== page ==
Love Canal Follow-up Health Study - July 1999 Newsletter

Study Plan and Progress

Response to April Newsletter

We were pleased by your responses to the April newsletter, and we hope to hear even more of your suggestions in the future. Many former Canal residents expressed appreciation for the April newsletter. We received numerous votes of thanks for the study update and our commitment to continue to keep the group informed about the health studies. Of those who completed the feedback sheet, most felt the newsletter was understandable, not too technical, and very informative. The most frequent criticism of the newsletter was its timing. Residents felt that the newsletter should have been mailed before the April meeting. Many of you called in to give us new addresses or to check if family members were included in the study. Some wanted to know if their blood samples were among those still available for testing. We've answered those people directly to the best of our ability. Others wanted to report health problems their families have experienced. People called, wrote or E-mailed us with terrific comments about the exposure rating system, to tell us about 99th Street school students they knew, or with questions about the study. We received many insightful comments on the study, and suggestions about the newsletter which will help us to do a better job in future editions. Thanks to all for taking the time to let us know how we're doing, and keep those comments coming in!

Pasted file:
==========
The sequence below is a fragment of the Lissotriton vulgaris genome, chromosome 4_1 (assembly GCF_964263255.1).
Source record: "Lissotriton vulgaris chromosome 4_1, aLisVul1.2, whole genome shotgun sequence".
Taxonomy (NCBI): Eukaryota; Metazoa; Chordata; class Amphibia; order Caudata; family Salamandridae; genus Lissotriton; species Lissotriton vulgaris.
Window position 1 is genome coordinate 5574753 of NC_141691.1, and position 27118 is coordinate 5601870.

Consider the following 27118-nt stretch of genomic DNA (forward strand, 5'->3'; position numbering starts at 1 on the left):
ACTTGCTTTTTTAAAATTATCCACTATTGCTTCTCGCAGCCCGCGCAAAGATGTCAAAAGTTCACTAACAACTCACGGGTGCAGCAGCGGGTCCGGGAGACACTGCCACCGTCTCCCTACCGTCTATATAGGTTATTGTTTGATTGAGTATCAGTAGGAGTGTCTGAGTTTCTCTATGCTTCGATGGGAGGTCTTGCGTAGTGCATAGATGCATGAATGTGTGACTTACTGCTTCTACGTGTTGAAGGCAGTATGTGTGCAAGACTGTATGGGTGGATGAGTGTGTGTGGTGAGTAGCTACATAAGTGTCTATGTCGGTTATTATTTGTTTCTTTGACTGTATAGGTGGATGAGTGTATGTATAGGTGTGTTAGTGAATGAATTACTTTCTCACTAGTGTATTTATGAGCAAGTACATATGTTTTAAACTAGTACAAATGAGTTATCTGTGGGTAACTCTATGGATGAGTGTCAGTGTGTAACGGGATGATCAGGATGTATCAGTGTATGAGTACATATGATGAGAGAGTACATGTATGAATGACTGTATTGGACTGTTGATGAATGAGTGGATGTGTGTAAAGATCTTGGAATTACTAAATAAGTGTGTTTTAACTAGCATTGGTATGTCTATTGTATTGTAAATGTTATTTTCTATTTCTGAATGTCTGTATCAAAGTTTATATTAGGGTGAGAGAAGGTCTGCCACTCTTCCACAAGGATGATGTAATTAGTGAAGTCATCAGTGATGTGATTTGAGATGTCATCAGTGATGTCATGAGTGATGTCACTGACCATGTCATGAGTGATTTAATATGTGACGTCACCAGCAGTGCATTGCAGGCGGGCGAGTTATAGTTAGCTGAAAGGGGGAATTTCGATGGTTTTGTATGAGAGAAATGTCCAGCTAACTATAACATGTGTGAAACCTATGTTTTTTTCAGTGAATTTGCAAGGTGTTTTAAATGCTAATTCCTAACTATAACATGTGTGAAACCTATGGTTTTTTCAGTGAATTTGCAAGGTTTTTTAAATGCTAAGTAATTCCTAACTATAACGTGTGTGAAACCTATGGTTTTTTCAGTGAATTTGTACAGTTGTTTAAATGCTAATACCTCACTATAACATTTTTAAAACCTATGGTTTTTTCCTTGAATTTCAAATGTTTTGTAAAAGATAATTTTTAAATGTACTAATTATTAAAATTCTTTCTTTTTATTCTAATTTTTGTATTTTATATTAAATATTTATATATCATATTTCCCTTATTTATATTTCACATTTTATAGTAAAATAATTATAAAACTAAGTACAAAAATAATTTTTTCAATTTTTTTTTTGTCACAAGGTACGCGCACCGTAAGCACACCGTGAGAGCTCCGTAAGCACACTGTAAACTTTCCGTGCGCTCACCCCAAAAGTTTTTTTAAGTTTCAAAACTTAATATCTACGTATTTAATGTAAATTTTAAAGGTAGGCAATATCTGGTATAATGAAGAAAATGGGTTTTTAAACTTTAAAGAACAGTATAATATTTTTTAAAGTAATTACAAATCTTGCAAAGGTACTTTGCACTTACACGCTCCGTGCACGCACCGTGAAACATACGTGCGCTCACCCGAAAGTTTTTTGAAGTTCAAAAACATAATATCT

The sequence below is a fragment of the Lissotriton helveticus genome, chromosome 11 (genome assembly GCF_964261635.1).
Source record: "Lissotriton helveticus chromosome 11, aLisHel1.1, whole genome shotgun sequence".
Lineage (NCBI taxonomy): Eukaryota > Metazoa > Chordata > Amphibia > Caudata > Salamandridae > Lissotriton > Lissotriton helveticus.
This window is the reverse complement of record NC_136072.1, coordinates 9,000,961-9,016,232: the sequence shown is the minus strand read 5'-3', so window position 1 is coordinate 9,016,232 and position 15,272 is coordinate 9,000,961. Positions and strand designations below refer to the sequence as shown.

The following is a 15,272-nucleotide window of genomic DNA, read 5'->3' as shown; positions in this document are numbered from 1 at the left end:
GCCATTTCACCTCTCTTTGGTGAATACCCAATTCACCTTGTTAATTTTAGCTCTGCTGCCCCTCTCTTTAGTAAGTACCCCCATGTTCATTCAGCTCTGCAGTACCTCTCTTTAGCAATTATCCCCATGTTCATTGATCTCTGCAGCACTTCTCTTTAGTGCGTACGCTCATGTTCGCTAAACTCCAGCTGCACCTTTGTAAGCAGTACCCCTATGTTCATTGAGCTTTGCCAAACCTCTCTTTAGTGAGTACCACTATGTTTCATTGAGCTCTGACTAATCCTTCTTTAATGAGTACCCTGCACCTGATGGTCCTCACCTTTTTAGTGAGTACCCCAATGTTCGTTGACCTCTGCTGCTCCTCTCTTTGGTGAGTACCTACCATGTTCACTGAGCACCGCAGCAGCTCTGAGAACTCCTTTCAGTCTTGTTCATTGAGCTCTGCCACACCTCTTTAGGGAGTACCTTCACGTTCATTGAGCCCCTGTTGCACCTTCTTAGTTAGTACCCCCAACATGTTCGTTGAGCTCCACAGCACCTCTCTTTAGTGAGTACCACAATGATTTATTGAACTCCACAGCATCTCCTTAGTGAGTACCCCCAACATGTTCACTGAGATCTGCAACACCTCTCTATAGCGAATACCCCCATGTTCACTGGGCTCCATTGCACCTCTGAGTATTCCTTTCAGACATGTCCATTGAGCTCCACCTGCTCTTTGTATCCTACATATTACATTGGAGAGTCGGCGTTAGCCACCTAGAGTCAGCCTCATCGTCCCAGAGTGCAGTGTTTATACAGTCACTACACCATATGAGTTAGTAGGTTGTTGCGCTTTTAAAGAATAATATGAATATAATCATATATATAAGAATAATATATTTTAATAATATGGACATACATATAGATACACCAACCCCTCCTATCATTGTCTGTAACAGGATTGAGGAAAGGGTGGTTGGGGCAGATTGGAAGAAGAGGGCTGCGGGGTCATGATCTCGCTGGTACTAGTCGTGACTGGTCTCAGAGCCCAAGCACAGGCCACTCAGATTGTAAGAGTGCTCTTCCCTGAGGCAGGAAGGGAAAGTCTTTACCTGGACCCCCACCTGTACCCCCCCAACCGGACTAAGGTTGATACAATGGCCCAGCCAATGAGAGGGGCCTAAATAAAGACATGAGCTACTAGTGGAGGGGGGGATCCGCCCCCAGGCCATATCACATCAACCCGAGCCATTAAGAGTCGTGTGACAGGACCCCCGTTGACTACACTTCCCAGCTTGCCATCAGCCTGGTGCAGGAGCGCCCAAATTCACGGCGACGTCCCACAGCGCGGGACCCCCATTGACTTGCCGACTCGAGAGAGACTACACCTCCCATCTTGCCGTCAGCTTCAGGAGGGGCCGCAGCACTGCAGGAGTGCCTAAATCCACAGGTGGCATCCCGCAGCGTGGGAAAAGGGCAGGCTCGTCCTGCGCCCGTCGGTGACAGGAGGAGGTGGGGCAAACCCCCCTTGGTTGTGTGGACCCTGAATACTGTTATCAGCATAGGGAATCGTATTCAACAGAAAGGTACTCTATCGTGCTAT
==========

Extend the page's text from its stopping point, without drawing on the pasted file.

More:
Community Involvement Plan Discussed with Expert Committee

In its November, 1998 meeting the Love Canal Expert Advisory Committee suggested that we enhance our community outreach and education activities. Members are concerned about whether the study would respond to community needs and whether individuals would participate in the study. We are using the term "residents" to refer to people who are being sought for the follow-up health study. These are people who lived at Love Canal at any time between 1940 and 1978. "Residents" do not include people who live there now unless they also lived there during the earlier time. "Community" has a broader meaning and can include anyone who is affiliated with the Love Canal community, whether or not they are included in the study. The Committee recommended that we inform residents about the limits of this study so as not to raise false expectations about what scientists can learn from health studies. Committee members are also interested in meeting community members to hear about their questions and concerns. One change that was implemented in November was to include an evening session of the Advisory Committee meetings for anyone who wishes to meet informally with committee members or Health Department staff.